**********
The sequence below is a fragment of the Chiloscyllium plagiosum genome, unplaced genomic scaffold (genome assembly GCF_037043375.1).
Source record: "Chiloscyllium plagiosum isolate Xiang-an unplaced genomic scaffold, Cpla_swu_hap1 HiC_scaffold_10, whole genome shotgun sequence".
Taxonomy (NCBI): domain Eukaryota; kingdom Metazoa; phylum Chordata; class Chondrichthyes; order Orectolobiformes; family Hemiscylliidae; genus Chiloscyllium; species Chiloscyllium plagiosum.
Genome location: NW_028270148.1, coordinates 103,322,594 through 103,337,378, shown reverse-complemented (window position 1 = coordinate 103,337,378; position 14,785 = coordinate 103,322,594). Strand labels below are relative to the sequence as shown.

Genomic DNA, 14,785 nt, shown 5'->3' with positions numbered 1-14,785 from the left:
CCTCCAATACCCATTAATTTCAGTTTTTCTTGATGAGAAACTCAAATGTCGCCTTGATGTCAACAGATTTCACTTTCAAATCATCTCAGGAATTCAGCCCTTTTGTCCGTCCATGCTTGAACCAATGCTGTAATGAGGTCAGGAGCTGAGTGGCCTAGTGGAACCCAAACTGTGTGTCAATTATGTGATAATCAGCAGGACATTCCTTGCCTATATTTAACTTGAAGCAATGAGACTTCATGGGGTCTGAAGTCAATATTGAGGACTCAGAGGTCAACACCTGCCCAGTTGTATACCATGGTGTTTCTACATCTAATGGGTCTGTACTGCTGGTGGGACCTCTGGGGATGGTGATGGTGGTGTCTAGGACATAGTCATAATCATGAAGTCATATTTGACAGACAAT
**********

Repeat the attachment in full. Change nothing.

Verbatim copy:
The sequence below is a fragment of the Chiloscyllium plagiosum genome, unplaced genomic scaffold (genome assembly GCF_037043375.1).
Source record: "Chiloscyllium plagiosum isolate Xiang-an unplaced genomic scaffold, Cpla_swu_hap1 HiC_scaffold_10, whole genome shotgun sequence".
Taxonomy (NCBI): domain Eukaryota; kingdom Metazoa; phylum Chordata; class Chondrichthyes; order Orectolobiformes; family Hemiscylliidae; genus Chiloscyllium; species Chiloscyllium plagiosum.
Genome location: NW_028270148.1, coordinates 103,322,594 through 103,337,378, shown reverse-complemented (window position 1 = coordinate 103,337,378; position 14,785 = coordinate 103,322,594). Strand labels below are relative to the sequence as shown.

Genomic DNA, 14,785 nt, shown 5'->3' with positions numbered 1-14,785 from the left:
CCTCCAATACCCATTAATTTCAGTTTTTCTTGATGAGAAACTCAAATGTCGCCTTGATGTCAACAGATTTCACTTTCAAATCATCTCAGGAATTCAGCCCTTTTGTCCGTCCATGCTTGAACCAATGCTGTAATGAGGTCAGGAGCTGAGTGGCCTAGTGGAACCCAAACTGTGTGTCAATTATGTGATAATCAGCAGGACATTCCTTGCCTATATTTAACTTGAAGCAATGAGACTTCATGGGGTCTGAAGTCAATATTGAGGACTCAGAGGTCAACACCTGCCCAGTTGTATACCATGGTGTTTCTACATCTAATGGGTCTGTACTGCTGGTGGGACCTCTGGGGATGGTGATGGTGGTGTCTAGGACATAGTCATAATCATGAAGTCATATTTGACAGACAAT